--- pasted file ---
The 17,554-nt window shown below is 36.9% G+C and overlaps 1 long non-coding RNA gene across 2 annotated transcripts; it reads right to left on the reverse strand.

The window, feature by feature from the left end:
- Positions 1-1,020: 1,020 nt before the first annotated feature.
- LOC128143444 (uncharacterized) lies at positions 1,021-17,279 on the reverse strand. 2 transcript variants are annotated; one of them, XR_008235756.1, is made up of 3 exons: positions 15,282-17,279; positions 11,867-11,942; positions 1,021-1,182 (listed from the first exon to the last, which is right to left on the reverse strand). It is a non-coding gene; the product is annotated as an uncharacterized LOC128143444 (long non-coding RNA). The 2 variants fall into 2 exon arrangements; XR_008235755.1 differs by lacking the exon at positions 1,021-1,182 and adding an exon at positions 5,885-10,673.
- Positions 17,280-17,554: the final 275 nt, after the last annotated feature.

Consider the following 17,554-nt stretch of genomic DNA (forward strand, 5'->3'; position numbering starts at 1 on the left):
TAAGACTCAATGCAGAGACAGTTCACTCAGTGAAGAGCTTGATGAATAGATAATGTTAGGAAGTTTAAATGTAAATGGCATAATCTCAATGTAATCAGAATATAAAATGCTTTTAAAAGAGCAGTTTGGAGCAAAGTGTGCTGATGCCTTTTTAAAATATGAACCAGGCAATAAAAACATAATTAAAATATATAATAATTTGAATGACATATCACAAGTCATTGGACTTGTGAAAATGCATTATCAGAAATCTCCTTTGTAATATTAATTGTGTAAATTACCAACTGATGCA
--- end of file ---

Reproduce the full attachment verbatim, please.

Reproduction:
The 17,554-nt window shown below is 36.9% G+C and overlaps 1 long non-coding RNA gene across 2 annotated transcripts; it reads right to left on the reverse strand.

The window, feature by feature from the left end:
- Positions 1-1,020: 1,020 nt before the first annotated feature.
- LOC128143444 (uncharacterized) lies at positions 1,021-17,279 on the reverse strand. 2 transcript variants are annotated; one of them, XR_008235756.1, is made up of 3 exons: positions 15,282-17,279; positions 11,867-11,942; positions 1,021-1,182 (listed from the first exon to the last, which is right to left on the reverse strand). It is a non-coding gene; the product is annotated as an uncharacterized LOC128143444 (long non-coding RNA). The 2 variants fall into 2 exon arrangements; XR_008235755.1 differs by lacking the exon at positions 1,021-1,182 and adding an exon at positions 5,885-10,673.
- Positions 17,280-17,554: the final 275 nt, after the last annotated feature.

Consider the following 17,554-nt stretch of genomic DNA (forward strand, 5'->3'; position numbering starts at 1 on the left):
TAAGACTCAATGCAGAGACAGTTCACTCAGTGAAGAGCTTGATGAATAGATAATGTTAGGAAGTTTAAATGTAAATGGCATAATCTCAATGTAATCAGAATATAAAATGCTTTTAAAAGAGCAGTTTGGAGCAAAGTGTGCTGATGCCTTTTTAAAATATGAACCAGGCAATAAAAACATAATTAAAATATATAATAATTTGAATGACATATCACAAGTCATTGGACTTGTGAAAATGCATTATCAGAAATCTCCTTTGTAATATTAATTGTGTAAATTACCAACTGATGCA